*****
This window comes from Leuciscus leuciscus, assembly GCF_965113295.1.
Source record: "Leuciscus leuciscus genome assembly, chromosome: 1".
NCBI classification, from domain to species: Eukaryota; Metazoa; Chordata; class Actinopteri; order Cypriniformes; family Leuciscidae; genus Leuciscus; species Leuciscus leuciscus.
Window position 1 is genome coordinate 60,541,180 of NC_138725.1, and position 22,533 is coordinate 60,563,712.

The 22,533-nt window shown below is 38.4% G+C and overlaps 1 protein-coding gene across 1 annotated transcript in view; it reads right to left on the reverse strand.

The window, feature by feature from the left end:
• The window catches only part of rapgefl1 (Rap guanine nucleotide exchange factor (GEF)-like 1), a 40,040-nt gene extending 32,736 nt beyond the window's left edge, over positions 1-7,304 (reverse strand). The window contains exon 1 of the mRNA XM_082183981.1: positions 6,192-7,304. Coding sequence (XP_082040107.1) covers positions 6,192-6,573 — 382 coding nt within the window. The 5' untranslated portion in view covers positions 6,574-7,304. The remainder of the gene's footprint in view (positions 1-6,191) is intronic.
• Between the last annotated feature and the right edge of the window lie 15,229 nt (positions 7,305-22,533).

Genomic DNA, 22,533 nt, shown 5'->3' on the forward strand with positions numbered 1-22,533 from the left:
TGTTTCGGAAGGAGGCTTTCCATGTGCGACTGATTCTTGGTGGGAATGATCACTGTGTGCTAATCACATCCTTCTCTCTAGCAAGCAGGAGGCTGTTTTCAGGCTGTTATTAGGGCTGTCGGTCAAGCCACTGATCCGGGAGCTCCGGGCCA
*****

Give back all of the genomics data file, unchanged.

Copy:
This window comes from Leuciscus leuciscus, assembly GCF_965113295.1.
Source record: "Leuciscus leuciscus genome assembly, chromosome: 1".
NCBI classification, from domain to species: Eukaryota; Metazoa; Chordata; class Actinopteri; order Cypriniformes; family Leuciscidae; genus Leuciscus; species Leuciscus leuciscus.
Window position 1 is genome coordinate 60,541,180 of NC_138725.1, and position 22,533 is coordinate 60,563,712.

The 22,533-nt window shown below is 38.4% G+C and overlaps 1 protein-coding gene across 1 annotated transcript in view; it reads right to left on the reverse strand.

The window, feature by feature from the left end:
• The window catches only part of rapgefl1 (Rap guanine nucleotide exchange factor (GEF)-like 1), a 40,040-nt gene extending 32,736 nt beyond the window's left edge, over positions 1-7,304 (reverse strand). The window contains exon 1 of the mRNA XM_082183981.1: positions 6,192-7,304. Coding sequence (XP_082040107.1) covers positions 6,192-6,573 — 382 coding nt within the window. The 5' untranslated portion in view covers positions 6,574-7,304. The remainder of the gene's footprint in view (positions 1-6,191) is intronic.
• Between the last annotated feature and the right edge of the window lie 15,229 nt (positions 7,305-22,533).

Genomic DNA, 22,533 nt, shown 5'->3' on the forward strand with positions numbered 1-22,533 from the left:
TGTTTCGGAAGGAGGCTTTCCATGTGCGACTGATTCTTGGTGGGAATGATCACTGTGTGCTAATCACATCCTTCTCTCTAGCAAGCAGGAGGCTGTTTTCAGGCTGTTATTAGGGCTGTCGGTCAAGCCACTGATCCGGGAGCTCCGGGCCA